Martha Graham

Martha Graham

American dancer, choreographer, and company director

We learn by practice. Whether it means to learn to dance by practicing dancing or to learn to live by practicing living, the principles are the same. One becomes in some area an athlete of God — Martha Graham

Born Allegheny, Pennsylvania, May 11,1894. Died April 1, 1991.
Martha Graham is recognized as a primal artistic force of the 20th century. She was named “Dancer of the Century” by Time and has been compared with other creative giants such as Picasso, Einstein, Stravinsky and Freud. She created 181 ballets and a technique that revolutionized dance throughout the greater part of the past century. Using the founding principles of contraction and release, she built a vocabulary of movement to “increase the emotional activity of the dancer’s body,” exploring the depth and diversity of human emotion. A wide range of sources, from the American frontier to Greek mythology, inspired her ballets. She created and portrayed prominent women, including Clytemnestra, Jocasta, Medea, Phaedra, Joan of Arc and Emily Dickenson. During her seventy years of creating dance, she collaborated with other great artists––Noguchi, Copland, Barber and Schumann, and her mentor, Louis Horst, among others. Her company was a training ground for many generations of choreographers including Cunningham, Taylor, Tharp and Monte. Her creative genius earned numerous honors and awards, including the Medal of Freedom and the National Medal of the Arts. Primitive Mysteries, is one of Graham’s early compositions, premiered in 1931, and reveals her interest in the primitive and the struggle of the individual. In Chronicle, premiered in 1936 at the Guild Theatre in New York City, Graham reacts to the Spanish Civil War. When she died on April 1, 1991, she was working on a new ballet for the Olympic Games of Barcelona, called The Eye of the Goddess. The importance of Graham in our era is that she has left behind her body of work, a new dance vocabulary, and scores of dances steeped in her technique, philosophy and approach. She has left an indelible mark upon the bodies and minds of dancers and artists alike, affecting teachers and students of dance in their daily practices; in the way they think about and approach movement.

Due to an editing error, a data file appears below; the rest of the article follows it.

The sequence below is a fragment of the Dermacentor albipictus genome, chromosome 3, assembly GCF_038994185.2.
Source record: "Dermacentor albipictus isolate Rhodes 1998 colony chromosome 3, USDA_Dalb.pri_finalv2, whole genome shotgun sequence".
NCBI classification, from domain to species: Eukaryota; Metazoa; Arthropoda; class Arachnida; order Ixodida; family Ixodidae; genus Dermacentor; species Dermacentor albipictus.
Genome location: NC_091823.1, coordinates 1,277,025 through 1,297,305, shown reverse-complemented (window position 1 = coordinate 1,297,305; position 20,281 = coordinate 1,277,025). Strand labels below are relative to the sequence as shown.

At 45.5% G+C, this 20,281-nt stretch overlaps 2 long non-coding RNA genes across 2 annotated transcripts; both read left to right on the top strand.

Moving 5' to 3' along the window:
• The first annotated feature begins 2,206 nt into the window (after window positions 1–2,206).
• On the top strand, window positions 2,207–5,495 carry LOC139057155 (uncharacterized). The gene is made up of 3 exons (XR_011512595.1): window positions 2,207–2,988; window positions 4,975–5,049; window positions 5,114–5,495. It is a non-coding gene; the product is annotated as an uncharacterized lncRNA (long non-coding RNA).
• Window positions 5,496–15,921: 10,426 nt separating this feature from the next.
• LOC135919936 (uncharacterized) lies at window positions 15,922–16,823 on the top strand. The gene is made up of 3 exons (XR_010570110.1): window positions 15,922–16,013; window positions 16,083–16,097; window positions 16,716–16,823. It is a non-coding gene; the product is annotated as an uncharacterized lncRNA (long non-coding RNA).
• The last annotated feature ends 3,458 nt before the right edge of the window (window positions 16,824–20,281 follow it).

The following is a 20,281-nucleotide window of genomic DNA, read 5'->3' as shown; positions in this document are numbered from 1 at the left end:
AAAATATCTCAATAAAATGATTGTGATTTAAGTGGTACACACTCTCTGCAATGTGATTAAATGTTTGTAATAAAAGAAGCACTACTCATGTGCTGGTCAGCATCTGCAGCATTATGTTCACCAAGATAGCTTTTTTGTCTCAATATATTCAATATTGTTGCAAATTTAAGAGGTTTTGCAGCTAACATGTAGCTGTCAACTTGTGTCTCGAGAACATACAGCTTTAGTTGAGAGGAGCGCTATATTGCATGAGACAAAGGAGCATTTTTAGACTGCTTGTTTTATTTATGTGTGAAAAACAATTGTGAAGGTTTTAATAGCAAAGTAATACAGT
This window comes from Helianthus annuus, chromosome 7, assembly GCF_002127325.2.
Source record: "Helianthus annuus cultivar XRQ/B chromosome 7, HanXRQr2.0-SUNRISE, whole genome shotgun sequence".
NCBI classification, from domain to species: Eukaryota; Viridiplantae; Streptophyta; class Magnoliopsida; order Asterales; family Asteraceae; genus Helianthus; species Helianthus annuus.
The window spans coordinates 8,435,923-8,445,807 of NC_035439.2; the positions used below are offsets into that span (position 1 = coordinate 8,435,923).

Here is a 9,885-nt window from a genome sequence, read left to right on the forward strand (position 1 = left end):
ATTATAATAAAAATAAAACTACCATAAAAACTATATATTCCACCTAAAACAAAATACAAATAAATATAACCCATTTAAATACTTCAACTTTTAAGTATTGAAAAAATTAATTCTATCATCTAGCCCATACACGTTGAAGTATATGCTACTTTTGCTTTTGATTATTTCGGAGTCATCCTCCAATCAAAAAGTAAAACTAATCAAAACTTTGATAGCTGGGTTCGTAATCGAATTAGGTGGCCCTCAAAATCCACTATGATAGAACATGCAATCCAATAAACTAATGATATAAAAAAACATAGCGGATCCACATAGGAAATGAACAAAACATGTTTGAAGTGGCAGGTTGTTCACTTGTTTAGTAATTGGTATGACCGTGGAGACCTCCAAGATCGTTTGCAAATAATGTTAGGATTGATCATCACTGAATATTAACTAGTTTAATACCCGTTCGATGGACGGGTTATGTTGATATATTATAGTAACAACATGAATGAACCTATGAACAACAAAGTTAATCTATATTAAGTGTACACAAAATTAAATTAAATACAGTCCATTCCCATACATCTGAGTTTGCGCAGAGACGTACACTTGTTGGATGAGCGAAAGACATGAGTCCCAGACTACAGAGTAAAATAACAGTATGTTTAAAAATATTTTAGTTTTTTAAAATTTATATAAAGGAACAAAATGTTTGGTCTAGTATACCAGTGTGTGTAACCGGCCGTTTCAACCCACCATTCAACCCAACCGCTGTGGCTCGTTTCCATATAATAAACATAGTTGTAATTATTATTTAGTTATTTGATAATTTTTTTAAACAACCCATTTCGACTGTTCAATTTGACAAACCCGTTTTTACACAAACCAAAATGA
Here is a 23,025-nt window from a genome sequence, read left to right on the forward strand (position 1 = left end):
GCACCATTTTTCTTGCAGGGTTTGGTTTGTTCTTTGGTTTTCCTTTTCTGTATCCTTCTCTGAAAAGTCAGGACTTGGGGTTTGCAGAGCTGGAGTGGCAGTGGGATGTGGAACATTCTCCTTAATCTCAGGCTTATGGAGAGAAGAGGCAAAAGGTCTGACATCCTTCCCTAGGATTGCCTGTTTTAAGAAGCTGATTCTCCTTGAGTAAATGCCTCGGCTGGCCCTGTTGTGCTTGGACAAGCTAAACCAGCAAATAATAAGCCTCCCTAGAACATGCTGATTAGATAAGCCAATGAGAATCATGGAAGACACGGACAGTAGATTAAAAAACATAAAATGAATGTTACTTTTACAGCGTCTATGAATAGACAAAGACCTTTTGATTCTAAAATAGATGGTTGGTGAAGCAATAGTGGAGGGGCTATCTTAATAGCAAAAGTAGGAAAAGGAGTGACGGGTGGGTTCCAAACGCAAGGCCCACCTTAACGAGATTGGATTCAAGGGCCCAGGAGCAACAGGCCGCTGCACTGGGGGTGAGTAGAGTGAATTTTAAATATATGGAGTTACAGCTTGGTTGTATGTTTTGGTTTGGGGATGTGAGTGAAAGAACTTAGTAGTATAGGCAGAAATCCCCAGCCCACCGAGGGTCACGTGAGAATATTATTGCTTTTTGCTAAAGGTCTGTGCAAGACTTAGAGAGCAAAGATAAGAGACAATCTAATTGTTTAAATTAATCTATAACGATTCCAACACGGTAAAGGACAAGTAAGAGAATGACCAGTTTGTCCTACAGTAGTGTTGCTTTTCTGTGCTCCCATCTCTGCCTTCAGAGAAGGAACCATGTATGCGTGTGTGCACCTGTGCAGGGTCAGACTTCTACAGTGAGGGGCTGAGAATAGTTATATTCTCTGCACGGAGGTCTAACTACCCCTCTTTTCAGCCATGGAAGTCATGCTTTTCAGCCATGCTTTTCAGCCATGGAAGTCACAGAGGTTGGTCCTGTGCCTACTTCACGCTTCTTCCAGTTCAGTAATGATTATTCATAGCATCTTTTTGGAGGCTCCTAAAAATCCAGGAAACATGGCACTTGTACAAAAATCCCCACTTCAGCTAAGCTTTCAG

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Works by Martha Graham